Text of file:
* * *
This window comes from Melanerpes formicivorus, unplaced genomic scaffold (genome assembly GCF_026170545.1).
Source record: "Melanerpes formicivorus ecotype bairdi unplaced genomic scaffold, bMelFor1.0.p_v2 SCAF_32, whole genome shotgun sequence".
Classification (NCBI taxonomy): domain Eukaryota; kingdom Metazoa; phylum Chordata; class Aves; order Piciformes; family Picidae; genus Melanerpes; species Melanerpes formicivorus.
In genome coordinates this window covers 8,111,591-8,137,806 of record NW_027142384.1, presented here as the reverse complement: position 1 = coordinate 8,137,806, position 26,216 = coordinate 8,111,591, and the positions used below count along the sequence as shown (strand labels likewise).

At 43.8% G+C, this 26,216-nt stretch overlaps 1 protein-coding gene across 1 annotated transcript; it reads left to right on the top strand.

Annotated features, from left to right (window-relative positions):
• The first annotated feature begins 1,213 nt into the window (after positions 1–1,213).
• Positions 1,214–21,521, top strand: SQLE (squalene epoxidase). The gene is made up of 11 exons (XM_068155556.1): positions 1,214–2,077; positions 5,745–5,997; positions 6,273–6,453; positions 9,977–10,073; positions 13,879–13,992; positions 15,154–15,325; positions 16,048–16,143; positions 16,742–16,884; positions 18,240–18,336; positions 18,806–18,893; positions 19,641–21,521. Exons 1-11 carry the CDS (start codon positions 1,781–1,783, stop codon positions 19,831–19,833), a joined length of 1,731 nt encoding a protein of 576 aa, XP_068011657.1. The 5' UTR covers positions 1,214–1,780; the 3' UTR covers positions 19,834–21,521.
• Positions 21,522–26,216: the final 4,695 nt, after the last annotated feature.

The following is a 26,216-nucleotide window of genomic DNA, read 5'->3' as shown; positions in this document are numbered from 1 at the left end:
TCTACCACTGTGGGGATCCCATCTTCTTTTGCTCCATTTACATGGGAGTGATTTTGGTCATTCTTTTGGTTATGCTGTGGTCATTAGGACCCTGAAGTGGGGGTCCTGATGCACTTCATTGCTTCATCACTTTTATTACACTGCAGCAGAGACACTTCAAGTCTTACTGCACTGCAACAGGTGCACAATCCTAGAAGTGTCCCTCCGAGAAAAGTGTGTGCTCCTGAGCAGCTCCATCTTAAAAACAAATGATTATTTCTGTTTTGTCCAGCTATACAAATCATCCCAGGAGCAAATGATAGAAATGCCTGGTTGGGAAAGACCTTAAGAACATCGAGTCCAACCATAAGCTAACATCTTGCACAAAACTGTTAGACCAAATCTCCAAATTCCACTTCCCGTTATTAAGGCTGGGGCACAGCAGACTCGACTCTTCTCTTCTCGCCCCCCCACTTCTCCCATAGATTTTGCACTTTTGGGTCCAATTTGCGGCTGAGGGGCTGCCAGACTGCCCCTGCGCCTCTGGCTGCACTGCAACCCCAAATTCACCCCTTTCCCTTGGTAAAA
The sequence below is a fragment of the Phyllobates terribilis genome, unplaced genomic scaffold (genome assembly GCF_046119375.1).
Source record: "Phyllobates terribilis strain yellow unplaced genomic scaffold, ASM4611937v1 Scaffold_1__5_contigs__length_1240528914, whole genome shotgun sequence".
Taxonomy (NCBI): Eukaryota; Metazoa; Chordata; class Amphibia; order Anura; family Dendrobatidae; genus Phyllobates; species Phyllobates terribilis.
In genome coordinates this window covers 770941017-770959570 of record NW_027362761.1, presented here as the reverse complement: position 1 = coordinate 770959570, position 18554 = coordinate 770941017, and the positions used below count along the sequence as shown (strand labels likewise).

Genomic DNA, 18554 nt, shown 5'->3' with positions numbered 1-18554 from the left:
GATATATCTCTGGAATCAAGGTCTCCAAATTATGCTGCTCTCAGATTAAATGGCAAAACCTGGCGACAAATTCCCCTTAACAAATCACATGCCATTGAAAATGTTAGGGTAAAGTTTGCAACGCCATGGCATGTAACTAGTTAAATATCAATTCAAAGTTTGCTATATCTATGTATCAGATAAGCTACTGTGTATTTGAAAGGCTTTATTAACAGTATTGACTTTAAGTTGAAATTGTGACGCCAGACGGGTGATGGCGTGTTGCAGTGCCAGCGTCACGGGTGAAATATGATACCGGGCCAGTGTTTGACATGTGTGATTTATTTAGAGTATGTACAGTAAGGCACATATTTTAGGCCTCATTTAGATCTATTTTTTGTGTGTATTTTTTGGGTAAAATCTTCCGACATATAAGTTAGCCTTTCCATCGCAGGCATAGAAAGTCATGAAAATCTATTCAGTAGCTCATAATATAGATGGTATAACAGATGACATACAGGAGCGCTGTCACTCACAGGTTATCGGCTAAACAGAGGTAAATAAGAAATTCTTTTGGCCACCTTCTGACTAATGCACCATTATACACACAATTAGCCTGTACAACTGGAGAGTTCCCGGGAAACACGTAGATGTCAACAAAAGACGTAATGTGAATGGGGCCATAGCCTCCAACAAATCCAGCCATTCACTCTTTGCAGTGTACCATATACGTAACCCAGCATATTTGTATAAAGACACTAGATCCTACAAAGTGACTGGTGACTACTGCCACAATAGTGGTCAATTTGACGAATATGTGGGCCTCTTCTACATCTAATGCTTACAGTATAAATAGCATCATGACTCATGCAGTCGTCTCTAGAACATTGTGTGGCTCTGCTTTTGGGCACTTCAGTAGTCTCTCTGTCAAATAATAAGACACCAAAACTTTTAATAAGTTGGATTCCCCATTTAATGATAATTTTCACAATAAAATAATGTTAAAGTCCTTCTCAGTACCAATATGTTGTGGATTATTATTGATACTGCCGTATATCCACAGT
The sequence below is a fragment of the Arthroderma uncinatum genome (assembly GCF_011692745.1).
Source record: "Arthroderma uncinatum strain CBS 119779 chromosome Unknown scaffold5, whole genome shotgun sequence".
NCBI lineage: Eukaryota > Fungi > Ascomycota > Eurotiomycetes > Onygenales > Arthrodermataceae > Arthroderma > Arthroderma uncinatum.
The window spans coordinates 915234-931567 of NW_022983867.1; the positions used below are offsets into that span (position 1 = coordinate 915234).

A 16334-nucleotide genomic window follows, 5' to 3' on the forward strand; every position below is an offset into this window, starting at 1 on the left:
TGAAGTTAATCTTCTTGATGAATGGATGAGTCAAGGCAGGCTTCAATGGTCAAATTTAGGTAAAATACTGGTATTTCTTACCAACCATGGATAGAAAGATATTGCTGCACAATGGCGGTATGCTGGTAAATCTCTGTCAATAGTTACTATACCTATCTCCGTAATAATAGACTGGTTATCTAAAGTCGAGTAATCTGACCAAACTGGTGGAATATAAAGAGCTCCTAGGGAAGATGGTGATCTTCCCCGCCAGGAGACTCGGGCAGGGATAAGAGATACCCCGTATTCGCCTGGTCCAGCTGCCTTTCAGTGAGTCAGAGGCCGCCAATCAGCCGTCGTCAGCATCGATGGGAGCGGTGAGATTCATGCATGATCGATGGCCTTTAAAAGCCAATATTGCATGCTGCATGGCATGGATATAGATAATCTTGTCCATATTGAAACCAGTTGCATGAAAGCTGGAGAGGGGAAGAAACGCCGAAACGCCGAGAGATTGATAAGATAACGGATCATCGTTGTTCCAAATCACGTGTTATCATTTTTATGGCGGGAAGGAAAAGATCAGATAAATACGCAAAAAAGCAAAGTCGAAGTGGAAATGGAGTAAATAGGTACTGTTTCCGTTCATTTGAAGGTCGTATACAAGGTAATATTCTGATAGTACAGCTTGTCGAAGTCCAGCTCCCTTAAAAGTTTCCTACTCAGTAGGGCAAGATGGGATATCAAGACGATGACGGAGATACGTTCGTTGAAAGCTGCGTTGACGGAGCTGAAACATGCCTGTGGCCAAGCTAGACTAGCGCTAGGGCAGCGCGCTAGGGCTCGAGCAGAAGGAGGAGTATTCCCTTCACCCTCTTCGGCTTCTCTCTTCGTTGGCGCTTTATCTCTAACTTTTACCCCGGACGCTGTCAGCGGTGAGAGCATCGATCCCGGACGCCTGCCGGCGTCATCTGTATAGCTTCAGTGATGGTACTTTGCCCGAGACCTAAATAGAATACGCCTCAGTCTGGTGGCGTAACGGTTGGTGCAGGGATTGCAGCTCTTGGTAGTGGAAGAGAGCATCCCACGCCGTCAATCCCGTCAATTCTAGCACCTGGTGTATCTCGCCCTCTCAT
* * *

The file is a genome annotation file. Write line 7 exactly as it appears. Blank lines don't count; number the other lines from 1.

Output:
• The first annotated feature begins 1,213 nt into the window (after positions 1–1,213).